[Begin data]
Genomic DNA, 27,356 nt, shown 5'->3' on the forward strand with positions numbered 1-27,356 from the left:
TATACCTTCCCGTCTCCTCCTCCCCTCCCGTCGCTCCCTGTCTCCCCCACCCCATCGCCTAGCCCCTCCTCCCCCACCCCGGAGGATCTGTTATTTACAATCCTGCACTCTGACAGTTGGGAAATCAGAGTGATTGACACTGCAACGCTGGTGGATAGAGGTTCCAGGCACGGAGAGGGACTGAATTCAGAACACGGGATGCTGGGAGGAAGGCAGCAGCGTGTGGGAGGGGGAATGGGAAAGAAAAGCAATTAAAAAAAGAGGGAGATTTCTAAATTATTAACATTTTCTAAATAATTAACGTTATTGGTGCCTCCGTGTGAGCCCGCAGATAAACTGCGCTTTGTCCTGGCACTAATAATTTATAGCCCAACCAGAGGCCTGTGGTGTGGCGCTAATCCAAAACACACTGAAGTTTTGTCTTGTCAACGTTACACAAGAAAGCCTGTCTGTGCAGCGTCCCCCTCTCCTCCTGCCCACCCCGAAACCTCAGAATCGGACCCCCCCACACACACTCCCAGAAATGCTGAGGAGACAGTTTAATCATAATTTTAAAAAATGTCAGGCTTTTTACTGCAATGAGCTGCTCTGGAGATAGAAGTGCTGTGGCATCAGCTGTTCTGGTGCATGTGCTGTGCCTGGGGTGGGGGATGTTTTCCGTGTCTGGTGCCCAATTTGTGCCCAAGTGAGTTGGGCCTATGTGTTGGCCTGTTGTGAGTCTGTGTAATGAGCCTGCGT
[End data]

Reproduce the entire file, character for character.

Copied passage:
Genomic DNA, 27,356 nt, shown 5'->3' on the forward strand with positions numbered 1-27,356 from the left:
TATACCTTCCCGTCTCCTCCTCCCCTCCCGTCGCTCCCTGTCTCCCCCACCCCATCGCCTAGCCCCTCCTCCCCCACCCCGGAGGATCTGTTATTTACAATCCTGCACTCTGACAGTTGGGAAATCAGAGTGATTGACACTGCAACGCTGGTGGATAGAGGTTCCAGGCACGGAGAGGGACTGAATTCAGAACACGGGATGCTGGGAGGAAGGCAGCAGCGTGTGGGAGGGGGAATGGGAAAGAAAAGCAATTAAAAAAAGAGGGAGATTTCTAAATTATTAACATTTTCTAAATAATTAACGTTATTGGTGCCTCCGTGTGAGCCCGCAGATAAACTGCGCTTTGTCCTGGCACTAATAATTTATAGCCCAACCAGAGGCCTGTGGTGTGGCGCTAATCCAAAACACACTGAAGTTTTGTCTTGTCAACGTTACACAAGAAAGCCTGTCTGTGCAGCGTCCCCCTCTCCTCCTGCCCACCCCGAAACCTCAGAATCGGACCCCCCCACACACACTCCCAGAAATGCTGAGGAGACAGTTTAATCATAATTTTAAAAAATGTCAGGCTTTTTACTGCAATGAGCTGCTCTGGAGATAGAAGTGCTGTGGCATCAGCTGTTCTGGTGCATGTGCTGTGCCTGGGGTGGGGGATGTTTTCCGTGTCTGGTGCCCAATTTGTGCCCAAGTGAGTTGGGCCTATGTGTTGGCCTGTTGTGAGTCTGTGTAATGAGCCTGCGT